Peckham

Sun (6am to 1pm)

Clayton Road, SE15

Nearest tube: Peckham Rye (Overground)

Entry: Free

If saaf of the river is more your style, then Peckham car boot is the place for you. This sale is seasonal and runs every Sunday from March through to October but seeing as this is England, that doesn’t guarantee good weather. Bring a brolly.

Sophie Tighe


The cost of carbooting: sellers’ pitch fees across London

In the first of two posts exploring the variation in entrance fees at car boots across London, we look at the pitch fees for sellers.

Our map shows that the cost of getting a pitch at a car boot sale in London ranges dramatically from free entry to £15.

Seven of the city’s car boot sales have £10 pitch fees for sellers, but six of them allow sellers to enter for free.

Car boots with similarly priced pitches tend come in clusters as car boot organisers adapt in order to grab visitors from their neighbours.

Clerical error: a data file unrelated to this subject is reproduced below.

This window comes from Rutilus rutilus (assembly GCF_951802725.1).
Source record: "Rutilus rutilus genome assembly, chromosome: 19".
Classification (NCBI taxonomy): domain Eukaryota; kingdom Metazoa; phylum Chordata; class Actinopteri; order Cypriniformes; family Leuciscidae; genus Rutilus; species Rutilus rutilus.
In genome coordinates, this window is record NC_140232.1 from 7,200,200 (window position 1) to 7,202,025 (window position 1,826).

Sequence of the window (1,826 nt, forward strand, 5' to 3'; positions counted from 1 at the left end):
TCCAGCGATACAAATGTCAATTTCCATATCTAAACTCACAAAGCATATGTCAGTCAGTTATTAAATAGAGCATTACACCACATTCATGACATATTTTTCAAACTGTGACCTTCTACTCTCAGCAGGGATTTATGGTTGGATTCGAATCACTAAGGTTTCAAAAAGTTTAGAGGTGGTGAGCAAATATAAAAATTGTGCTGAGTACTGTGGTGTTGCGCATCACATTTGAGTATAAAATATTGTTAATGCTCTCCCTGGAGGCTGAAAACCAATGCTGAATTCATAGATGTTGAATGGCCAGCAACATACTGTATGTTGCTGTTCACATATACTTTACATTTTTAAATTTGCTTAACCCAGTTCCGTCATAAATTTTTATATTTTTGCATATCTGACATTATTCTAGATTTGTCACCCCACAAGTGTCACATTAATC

This is as far as geography affects the price of pitches. It is probably likely that the huge variation in pitch fee is more down to the car boot organisers trying to attract a certain type of seller.

Experienced and upmarket sellers are probably more likely to pay higher fees where as free pitches are better suited to inexperienced sellers who are unsure about how much money they will make.

Statistics from the Boot Fair directory

Kate Lloyd and Tom Allsop


Carbooting: opening times of car boot sales across London and what they mean for you

Our map shows that London car boot sales don’t open earlier than 7am. But, if you like your lie-ins, you can still have a few extra hours in bed and attend a car boot, with lunchtime openings across the city.

Some sales might also have a rule that sellers cannot leave the site before a certain time.

The earlier the sale begins, the more hardcore your bargain hunters tend to be. They will be looking for collectibles, such as ceramics and glassware, and will want low, competitive prices. Your buyers might even be professional traders, looking for items to ‘upsell’ for their own profits.

Sales that start mid-morning or later are more likely to attract passers-by or the more casual browser, looking for inspiration and to be pleasantly surprised. These sales would be perfect for trying to get good prices for your stylish clothing.